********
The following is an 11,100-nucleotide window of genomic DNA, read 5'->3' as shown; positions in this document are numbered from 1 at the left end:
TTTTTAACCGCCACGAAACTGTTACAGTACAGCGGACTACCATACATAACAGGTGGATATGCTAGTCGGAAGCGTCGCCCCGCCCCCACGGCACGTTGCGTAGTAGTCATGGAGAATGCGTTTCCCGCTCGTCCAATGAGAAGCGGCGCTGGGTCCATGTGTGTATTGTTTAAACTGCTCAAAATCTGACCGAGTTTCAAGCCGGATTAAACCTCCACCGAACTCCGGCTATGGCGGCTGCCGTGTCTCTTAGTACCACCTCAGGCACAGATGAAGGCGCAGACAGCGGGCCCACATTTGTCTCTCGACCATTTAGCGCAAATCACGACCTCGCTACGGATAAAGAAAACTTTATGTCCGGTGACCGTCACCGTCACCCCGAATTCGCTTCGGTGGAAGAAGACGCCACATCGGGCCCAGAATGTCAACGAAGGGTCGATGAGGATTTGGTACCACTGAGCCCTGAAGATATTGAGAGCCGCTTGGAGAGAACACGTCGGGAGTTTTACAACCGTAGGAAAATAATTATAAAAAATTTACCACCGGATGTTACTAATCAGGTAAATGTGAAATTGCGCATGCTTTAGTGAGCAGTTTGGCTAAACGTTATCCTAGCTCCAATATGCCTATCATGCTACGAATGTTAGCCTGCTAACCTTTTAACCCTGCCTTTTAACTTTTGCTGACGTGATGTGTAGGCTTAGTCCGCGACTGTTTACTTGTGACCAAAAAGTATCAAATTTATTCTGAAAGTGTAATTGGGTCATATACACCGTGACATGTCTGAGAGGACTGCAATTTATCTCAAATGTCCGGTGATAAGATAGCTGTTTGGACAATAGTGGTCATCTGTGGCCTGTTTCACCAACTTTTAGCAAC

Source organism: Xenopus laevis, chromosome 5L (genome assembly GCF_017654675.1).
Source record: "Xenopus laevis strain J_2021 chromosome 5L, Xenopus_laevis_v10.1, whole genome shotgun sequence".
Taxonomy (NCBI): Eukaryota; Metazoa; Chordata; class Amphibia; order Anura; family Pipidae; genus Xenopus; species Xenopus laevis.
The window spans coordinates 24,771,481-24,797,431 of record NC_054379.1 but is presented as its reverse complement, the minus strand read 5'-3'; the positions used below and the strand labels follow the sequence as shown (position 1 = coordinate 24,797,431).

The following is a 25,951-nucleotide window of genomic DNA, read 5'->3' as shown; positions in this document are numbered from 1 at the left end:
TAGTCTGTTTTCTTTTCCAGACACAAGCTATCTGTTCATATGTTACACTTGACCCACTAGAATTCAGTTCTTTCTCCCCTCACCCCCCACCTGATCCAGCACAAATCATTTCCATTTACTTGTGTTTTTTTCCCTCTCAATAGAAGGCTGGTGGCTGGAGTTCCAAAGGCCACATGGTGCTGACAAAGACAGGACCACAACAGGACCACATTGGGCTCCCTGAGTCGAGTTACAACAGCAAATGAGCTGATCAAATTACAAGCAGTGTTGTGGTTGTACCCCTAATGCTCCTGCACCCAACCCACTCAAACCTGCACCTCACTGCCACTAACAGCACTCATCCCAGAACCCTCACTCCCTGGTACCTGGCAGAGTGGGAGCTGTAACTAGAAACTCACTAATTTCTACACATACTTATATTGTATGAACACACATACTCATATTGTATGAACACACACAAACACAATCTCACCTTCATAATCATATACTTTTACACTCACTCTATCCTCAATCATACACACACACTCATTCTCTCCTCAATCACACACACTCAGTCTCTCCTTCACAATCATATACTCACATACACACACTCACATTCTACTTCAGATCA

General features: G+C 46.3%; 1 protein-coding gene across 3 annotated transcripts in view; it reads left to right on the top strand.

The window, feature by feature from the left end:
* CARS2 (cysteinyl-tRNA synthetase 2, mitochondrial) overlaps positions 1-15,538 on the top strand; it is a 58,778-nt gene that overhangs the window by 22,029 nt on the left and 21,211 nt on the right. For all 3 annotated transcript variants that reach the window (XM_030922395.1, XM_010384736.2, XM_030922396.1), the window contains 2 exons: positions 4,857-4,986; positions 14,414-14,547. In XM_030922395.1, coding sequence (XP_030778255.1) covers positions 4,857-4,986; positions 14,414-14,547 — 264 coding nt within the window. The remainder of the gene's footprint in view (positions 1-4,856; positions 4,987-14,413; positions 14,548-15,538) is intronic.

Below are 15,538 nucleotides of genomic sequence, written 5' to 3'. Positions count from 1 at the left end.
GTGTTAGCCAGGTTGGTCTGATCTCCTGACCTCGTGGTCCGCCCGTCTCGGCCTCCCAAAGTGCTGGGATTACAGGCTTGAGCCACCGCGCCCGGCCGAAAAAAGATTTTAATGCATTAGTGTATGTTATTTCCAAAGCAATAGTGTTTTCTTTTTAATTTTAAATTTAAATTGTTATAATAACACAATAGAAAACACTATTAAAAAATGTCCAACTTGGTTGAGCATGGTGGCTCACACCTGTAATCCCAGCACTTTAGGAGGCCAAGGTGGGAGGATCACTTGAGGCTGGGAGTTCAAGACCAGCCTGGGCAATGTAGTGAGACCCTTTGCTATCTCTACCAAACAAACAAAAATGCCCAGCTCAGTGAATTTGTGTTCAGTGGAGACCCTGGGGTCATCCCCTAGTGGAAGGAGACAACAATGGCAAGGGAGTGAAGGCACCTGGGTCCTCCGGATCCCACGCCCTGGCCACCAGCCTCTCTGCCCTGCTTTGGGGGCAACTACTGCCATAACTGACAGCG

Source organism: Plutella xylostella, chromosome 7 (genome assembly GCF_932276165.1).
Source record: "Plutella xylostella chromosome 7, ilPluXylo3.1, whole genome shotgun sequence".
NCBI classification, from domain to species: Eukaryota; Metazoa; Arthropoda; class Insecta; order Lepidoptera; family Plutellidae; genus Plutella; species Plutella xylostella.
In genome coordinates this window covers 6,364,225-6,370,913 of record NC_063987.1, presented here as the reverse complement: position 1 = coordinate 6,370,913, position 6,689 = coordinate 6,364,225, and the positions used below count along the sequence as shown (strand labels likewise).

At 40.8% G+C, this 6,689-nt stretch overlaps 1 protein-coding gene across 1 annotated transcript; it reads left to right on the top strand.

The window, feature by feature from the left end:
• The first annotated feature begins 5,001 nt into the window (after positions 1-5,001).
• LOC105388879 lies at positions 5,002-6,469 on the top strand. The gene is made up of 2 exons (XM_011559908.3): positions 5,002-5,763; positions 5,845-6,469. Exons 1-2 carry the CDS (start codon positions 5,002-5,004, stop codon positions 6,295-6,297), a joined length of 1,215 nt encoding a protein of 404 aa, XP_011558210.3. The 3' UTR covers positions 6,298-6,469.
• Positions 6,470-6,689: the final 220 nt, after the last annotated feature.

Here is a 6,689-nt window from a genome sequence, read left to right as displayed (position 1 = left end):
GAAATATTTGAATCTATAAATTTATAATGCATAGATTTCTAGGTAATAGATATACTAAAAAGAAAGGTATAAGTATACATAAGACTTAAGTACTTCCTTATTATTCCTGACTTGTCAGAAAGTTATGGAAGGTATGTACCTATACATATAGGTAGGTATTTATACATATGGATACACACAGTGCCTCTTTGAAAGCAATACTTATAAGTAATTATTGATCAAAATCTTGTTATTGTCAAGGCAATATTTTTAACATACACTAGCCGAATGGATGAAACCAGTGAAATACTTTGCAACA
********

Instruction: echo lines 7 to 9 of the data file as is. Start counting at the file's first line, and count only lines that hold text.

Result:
The following is a 25,951-nucleotide window of genomic DNA, read 5'->3' as shown; positions in this document are numbered from 1 at the left end:
TAGTCTGTTTTCTTTTCCAGACACAAGCTATCTGTTCATATGTTACACTTGACCCACTAGAATTCAGTTCTTTCTCCCCTCACCCCCCACCTGATCCAGCACAAATCATTTCCATTTACTTGTGTTTTTTTCCCTCTCAATAGAAGGCTGGTGGCTGGAGTTCCAAAGGCCACATGGTGCTGACAAAGACAGGACCACAACAGGACCACATTGGGCTCCCTGAGTCGAGTTACAACAGCAAATGAGCTGATCAAATTACAAGCAGTGTTGTGGTTGTACCCCTAATGCTCCTGCACCCAACCCACTCAAACCTGCACCTCACTGCCACTAACAGCACTCATCCCAGAACCCTCACTCCCTGGTACCTGGCAGAGTGGGAGCTGTAACTAGAAACTCACTAATTTCTACACATACTTATATTGTATGAACACACATACTCATATTGTATGAACACACACAAACACAATCTCACCTTCATAATCATATACTTTTACACTCACTCTATCCTCAATCATACACACACACTCATTCTCTCCTCAATCACACACACTCAGTCTCTCCTTCACAATCATATACTCACATACACACACTCACATTCTACTTCAGATCA

General features: G+C 46.3%; 1 protein-coding gene across 3 annotated transcripts in view; it reads left to right on the top strand.